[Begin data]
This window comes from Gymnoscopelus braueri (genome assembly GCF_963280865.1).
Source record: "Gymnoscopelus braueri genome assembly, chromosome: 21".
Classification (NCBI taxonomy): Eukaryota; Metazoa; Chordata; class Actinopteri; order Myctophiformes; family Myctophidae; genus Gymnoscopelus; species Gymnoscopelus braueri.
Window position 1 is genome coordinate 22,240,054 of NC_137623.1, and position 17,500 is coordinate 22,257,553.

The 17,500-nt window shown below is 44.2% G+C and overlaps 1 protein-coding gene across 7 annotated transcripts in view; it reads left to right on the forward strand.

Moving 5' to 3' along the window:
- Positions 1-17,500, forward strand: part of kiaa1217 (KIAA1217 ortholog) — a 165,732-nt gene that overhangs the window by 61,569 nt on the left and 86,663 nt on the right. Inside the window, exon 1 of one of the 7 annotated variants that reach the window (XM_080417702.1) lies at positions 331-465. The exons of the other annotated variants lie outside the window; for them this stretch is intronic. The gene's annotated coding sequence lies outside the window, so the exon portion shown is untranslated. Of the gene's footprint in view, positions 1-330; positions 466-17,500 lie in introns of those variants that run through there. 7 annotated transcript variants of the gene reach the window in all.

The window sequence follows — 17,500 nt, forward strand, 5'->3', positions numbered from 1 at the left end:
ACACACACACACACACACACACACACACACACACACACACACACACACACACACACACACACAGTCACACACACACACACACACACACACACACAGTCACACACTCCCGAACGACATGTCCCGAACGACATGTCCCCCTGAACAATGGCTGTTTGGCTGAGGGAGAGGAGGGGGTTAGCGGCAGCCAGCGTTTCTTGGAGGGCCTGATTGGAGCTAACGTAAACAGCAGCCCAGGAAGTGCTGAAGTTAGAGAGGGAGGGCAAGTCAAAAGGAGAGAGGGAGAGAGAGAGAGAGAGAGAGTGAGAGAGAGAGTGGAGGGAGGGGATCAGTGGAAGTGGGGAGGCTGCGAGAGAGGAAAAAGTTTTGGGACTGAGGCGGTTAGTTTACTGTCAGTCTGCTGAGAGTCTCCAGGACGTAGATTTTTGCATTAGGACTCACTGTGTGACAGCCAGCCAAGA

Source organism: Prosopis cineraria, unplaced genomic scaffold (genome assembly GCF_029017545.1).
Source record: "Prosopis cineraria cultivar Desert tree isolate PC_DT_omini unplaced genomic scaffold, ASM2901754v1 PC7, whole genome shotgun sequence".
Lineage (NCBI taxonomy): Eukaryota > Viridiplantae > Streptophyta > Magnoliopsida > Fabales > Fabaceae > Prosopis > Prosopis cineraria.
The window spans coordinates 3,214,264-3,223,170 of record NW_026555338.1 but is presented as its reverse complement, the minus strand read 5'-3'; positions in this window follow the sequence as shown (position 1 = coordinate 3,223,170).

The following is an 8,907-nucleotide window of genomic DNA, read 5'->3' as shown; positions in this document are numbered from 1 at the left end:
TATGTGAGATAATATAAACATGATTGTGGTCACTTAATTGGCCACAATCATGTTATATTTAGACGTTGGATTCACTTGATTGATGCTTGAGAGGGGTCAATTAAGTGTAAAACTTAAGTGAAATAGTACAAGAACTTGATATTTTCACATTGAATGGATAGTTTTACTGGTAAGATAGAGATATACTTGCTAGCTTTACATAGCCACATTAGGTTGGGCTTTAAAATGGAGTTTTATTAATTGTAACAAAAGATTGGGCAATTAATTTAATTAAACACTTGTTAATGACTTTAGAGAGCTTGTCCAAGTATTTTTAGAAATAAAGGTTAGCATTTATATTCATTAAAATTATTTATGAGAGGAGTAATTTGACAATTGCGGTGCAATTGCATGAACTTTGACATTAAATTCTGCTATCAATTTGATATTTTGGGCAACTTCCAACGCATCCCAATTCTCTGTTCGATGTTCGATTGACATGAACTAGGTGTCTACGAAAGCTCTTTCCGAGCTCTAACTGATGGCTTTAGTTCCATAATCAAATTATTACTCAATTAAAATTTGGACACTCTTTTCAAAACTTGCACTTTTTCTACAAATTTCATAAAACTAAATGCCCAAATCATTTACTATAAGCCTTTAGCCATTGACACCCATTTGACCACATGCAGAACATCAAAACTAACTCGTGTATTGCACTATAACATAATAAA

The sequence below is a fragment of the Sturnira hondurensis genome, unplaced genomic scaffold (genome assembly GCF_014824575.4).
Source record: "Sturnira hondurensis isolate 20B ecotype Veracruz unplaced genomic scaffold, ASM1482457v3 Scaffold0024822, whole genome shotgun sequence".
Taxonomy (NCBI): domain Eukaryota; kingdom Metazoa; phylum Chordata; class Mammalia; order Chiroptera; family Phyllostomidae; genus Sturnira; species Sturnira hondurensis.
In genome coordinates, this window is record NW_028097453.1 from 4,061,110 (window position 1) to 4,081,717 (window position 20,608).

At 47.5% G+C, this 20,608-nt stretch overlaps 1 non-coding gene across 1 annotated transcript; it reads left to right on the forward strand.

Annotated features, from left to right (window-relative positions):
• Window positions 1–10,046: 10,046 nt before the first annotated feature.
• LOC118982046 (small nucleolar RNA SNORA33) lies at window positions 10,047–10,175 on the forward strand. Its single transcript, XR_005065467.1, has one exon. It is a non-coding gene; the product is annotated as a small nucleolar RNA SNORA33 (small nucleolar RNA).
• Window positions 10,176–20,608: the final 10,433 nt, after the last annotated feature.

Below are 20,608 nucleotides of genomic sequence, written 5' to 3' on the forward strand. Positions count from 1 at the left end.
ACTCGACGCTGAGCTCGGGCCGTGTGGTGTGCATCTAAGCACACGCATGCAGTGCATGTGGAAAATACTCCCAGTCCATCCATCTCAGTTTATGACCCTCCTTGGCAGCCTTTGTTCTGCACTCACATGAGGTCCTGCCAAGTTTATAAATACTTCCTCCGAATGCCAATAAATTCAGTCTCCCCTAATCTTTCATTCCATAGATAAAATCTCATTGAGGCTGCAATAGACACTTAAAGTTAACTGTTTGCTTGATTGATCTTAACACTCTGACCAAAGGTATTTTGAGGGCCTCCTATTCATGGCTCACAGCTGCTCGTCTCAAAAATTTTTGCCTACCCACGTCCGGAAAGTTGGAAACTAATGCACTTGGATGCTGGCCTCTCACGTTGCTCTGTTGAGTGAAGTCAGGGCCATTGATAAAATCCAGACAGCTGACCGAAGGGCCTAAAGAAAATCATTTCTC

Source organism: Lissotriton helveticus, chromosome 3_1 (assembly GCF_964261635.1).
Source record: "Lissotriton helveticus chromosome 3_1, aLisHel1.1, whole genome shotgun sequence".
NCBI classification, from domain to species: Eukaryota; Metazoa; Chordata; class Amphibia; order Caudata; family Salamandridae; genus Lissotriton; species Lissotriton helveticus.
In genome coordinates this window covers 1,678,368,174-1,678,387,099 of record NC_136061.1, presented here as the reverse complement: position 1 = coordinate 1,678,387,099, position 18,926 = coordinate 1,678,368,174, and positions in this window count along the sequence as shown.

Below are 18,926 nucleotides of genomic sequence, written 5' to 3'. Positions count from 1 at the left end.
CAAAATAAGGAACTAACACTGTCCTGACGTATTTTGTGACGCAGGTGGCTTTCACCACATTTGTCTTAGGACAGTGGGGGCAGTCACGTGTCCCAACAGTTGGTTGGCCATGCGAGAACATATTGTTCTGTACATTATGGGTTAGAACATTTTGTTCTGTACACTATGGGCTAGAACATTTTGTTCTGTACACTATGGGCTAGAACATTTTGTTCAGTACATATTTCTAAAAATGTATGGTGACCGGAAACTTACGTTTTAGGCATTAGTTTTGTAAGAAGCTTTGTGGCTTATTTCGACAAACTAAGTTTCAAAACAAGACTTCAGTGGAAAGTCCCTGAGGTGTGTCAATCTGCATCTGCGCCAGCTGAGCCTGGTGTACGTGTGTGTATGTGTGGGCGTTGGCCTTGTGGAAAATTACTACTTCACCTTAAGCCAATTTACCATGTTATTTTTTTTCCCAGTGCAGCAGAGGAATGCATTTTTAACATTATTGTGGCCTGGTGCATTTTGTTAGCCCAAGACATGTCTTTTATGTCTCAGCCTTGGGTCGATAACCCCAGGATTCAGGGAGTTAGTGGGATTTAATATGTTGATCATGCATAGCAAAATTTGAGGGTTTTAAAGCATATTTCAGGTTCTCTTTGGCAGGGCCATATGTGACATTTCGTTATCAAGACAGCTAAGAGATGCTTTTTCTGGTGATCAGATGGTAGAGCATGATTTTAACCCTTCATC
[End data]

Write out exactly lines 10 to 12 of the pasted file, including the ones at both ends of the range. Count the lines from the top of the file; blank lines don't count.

Source organism: Prosopis cineraria, unplaced genomic scaffold (genome assembly GCF_029017545.1).
Source record: "Prosopis cineraria cultivar Desert tree isolate PC_DT_omini unplaced genomic scaffold, ASM2901754v1 PC7, whole genome shotgun sequence".
Lineage (NCBI taxonomy): Eukaryota > Viridiplantae > Streptophyta > Magnoliopsida > Fabales > Fabaceae > Prosopis > Prosopis cineraria.